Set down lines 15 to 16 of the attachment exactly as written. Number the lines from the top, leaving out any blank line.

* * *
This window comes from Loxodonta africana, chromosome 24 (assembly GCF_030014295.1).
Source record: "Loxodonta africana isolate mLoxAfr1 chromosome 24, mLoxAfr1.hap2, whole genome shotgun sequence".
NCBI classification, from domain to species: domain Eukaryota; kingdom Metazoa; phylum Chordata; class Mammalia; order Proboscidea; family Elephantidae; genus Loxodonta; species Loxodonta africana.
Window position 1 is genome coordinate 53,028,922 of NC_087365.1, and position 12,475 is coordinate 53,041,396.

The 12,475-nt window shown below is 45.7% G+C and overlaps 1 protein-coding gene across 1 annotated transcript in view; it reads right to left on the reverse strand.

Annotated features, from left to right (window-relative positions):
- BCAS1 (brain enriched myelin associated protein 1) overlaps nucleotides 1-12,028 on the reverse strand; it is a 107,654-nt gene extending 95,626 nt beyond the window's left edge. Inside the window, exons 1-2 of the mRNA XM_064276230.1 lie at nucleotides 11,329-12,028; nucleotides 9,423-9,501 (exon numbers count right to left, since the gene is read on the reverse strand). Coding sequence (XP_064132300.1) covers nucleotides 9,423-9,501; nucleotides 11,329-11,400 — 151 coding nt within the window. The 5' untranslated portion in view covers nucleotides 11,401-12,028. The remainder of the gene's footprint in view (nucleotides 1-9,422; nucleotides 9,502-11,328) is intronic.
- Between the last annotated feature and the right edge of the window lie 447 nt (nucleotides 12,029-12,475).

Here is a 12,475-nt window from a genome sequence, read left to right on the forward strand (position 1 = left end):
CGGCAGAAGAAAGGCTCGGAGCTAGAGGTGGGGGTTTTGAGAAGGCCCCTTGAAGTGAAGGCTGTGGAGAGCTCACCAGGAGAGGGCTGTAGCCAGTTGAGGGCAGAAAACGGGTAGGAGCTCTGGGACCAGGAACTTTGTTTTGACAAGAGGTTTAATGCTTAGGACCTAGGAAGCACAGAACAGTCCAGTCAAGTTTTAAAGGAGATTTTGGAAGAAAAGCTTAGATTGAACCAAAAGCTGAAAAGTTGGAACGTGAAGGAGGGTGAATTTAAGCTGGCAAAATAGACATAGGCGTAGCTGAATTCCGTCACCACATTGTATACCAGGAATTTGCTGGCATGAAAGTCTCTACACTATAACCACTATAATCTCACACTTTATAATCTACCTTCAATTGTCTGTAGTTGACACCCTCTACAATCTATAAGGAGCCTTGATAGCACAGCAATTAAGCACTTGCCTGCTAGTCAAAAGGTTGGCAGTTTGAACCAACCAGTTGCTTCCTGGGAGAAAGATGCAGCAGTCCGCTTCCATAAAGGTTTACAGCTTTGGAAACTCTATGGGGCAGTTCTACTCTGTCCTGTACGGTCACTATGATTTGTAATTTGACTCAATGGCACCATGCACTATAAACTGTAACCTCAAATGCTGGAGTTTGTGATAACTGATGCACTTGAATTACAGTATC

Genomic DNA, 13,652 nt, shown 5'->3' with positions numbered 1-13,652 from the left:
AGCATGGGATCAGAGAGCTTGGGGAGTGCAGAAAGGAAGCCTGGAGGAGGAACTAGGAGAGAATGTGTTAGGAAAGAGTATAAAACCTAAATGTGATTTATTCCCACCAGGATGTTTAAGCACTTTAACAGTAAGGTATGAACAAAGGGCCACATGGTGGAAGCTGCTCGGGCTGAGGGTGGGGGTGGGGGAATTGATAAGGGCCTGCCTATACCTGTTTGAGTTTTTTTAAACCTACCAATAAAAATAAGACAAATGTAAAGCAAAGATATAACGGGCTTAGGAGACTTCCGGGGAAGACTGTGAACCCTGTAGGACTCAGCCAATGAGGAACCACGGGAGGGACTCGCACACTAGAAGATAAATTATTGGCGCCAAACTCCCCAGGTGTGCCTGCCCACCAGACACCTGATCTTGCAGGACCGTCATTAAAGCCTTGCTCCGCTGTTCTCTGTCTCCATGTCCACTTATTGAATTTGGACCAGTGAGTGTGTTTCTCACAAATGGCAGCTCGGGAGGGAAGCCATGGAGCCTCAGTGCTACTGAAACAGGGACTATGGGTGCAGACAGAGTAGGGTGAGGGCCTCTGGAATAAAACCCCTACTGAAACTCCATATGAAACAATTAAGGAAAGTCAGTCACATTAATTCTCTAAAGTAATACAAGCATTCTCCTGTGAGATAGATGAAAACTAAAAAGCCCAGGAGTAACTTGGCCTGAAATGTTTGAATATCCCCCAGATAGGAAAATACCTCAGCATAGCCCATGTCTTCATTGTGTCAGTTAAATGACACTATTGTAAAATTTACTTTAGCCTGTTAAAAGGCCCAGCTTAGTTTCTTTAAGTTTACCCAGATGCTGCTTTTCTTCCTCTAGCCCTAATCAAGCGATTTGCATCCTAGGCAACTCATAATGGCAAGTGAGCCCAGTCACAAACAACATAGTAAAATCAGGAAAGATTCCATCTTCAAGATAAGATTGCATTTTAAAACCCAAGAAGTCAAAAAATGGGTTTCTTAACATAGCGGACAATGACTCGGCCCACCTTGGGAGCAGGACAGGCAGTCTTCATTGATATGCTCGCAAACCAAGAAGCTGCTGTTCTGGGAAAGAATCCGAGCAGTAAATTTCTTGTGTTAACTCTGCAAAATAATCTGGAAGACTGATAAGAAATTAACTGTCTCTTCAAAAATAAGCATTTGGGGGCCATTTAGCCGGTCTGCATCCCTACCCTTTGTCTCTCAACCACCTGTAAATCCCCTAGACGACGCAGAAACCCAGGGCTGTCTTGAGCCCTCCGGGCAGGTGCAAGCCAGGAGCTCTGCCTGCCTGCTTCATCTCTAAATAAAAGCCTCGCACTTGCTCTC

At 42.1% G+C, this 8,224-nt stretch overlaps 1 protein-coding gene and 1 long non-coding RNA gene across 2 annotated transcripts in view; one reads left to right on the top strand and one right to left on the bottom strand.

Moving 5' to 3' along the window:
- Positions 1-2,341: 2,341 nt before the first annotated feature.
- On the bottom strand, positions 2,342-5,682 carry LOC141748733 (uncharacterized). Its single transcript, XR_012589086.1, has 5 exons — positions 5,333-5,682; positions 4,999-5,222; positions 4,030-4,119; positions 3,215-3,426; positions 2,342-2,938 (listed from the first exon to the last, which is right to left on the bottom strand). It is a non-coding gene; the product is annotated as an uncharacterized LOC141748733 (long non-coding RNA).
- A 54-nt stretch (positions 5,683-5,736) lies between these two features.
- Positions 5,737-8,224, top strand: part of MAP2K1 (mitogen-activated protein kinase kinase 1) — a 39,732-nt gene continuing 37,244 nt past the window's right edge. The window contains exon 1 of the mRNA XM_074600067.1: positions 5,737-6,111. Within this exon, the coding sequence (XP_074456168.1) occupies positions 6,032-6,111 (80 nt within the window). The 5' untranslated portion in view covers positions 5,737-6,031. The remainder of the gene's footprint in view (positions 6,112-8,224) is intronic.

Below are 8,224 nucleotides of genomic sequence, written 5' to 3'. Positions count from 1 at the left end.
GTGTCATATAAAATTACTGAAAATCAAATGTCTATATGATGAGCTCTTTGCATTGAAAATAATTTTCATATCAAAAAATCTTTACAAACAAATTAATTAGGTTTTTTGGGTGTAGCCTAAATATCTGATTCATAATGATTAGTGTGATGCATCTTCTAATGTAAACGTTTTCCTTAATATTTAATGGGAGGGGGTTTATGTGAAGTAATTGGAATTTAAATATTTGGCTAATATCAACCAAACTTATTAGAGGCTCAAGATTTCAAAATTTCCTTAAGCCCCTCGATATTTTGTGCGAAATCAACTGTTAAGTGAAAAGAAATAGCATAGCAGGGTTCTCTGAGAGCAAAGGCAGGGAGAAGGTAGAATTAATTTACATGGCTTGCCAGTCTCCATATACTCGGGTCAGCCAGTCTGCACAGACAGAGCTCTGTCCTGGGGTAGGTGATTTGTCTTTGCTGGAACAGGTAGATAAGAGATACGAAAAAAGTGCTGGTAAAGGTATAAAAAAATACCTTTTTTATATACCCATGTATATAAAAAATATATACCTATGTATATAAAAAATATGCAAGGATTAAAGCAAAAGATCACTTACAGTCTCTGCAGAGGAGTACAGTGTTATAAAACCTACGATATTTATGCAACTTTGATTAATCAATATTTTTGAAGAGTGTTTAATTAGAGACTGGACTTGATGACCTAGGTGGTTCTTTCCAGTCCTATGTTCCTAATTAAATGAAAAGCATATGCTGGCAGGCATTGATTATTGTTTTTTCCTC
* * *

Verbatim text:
- Positions 1-2,341: 2,341 nt before the first annotated feature.
- On the bottom strand, positions 2,342-5,682 carry LOC141748733 (uncharacterized). Its single transcript, XR_012589086.1, has 5 exons — positions 5,333-5,682; positions 4,999-5,222; positions 4,030-4,119; positions 3,215-3,426; positions 2,342-2,938 (listed from the first exon to the last, which is right to left on the bottom strand). It is a non-coding gene; the product is annotated as an uncharacterized LOC141748733 (long non-coding RNA).